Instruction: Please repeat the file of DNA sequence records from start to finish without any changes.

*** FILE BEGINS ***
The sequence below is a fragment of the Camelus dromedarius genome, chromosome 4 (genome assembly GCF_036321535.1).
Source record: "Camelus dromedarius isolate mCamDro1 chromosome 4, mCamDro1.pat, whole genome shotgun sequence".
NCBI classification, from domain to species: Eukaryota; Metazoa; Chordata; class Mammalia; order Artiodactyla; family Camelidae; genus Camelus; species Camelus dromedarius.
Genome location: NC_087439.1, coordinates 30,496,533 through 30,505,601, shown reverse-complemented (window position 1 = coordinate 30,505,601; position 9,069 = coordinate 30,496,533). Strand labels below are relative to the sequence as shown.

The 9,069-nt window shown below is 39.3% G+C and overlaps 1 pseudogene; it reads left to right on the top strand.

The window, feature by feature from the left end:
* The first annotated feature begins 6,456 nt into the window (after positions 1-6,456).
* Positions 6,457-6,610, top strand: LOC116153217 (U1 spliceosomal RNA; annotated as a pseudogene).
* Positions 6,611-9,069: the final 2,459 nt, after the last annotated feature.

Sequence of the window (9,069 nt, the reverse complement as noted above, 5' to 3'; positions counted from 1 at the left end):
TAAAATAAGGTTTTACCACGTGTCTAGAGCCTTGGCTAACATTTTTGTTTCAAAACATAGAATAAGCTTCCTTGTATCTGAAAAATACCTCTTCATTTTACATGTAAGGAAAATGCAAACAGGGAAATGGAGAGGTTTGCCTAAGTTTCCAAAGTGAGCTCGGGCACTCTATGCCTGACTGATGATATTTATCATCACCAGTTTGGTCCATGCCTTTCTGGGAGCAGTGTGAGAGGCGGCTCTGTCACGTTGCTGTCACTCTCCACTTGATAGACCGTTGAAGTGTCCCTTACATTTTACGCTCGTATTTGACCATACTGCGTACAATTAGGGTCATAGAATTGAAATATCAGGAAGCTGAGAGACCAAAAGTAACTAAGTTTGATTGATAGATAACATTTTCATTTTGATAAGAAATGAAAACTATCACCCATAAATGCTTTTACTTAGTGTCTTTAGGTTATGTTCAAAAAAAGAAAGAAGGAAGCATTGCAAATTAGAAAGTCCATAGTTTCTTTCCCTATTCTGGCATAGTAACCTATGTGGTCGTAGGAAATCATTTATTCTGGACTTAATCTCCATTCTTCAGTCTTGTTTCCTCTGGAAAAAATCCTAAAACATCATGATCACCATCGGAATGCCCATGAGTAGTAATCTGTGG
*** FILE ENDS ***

The sequence below is a fragment of the Camelus dromedarius genome, chromosome 4 (genome assembly GCF_036321535.1).
Source record: "Camelus dromedarius isolate mCamDro1 chromosome 4, mCamDro1.pat, whole genome shotgun sequence".
NCBI classification, from domain to species: Eukaryota; Metazoa; Chordata; class Mammalia; order Artiodactyla; family Camelidae; genus Camelus; species Camelus dromedarius.
Genome location: NC_087439.1, coordinates 30,496,533 through 30,505,601, shown reverse-complemented (window position 1 = coordinate 30,505,601; position 9,069 = coordinate 30,496,533). Strand labels below are relative to the sequence as shown.

The 9,069-nt window shown below is 39.3% G+C and overlaps 1 pseudogene; it reads left to right on the top strand.

The window, feature by feature from the left end:
* The first annotated feature begins 6,456 nt into the window (after positions 1-6,456).
* Positions 6,457-6,610, top strand: LOC116153217 (U1 spliceosomal RNA; annotated as a pseudogene).
* Positions 6,611-9,069: the final 2,459 nt, after the last annotated feature.

Sequence of the window (9,069 nt, the reverse complement as noted above, 5' to 3'; positions counted from 1 at the left end):
TAAAATAAGGTTTTACCACGTGTCTAGAGCCTTGGCTAACATTTTTGTTTCAAAACATAGAATAAGCTTCCTTGTATCTGAAAAATACCTCTTCATTTTACATGTAAGGAAAATGCAAACAGGGAAATGGAGAGGTTTGCCTAAGTTTCCAAAGTGAGCTCGGGCACTCTATGCCTGACTGATGATATTTATCATCACCAGTTTGGTCCATGCCTTTCTGGGAGCAGTGTGAGAGGCGGCTCTGTCACGTTGCTGTCACTCTCCACTTGATAGACCGTTGAAGTGTCCCTTACATTTTACGCTCGTATTTGACCATACTGCGTACAATTAGGGTCATAGAATTGAAATATCAGGAAGCTGAGAGACCAAAAGTAACTAAGTTTGATTGATAGATAACATTTTCATTTTGATAAGAAATGAAAACTATCACCCATAAATGCTTTTACTTAGTGTCTTTAGGTTATGTTCAAAAAAAGAAAGAAGGAAGCATTGCAAATTAGAAAGTCCATAGTTTCTTTCCCTATTCTGGCATAGTAACCTATGTGGTCGTAGGAAATCATTTATTCTGGACTTAATCTCCATTCTTCAGTCTTGTTTCCTCTGGAAAAAATCCTAAAACATCATGATCACCATCGGAATGCCCATGAGTAGTAATCTGTGG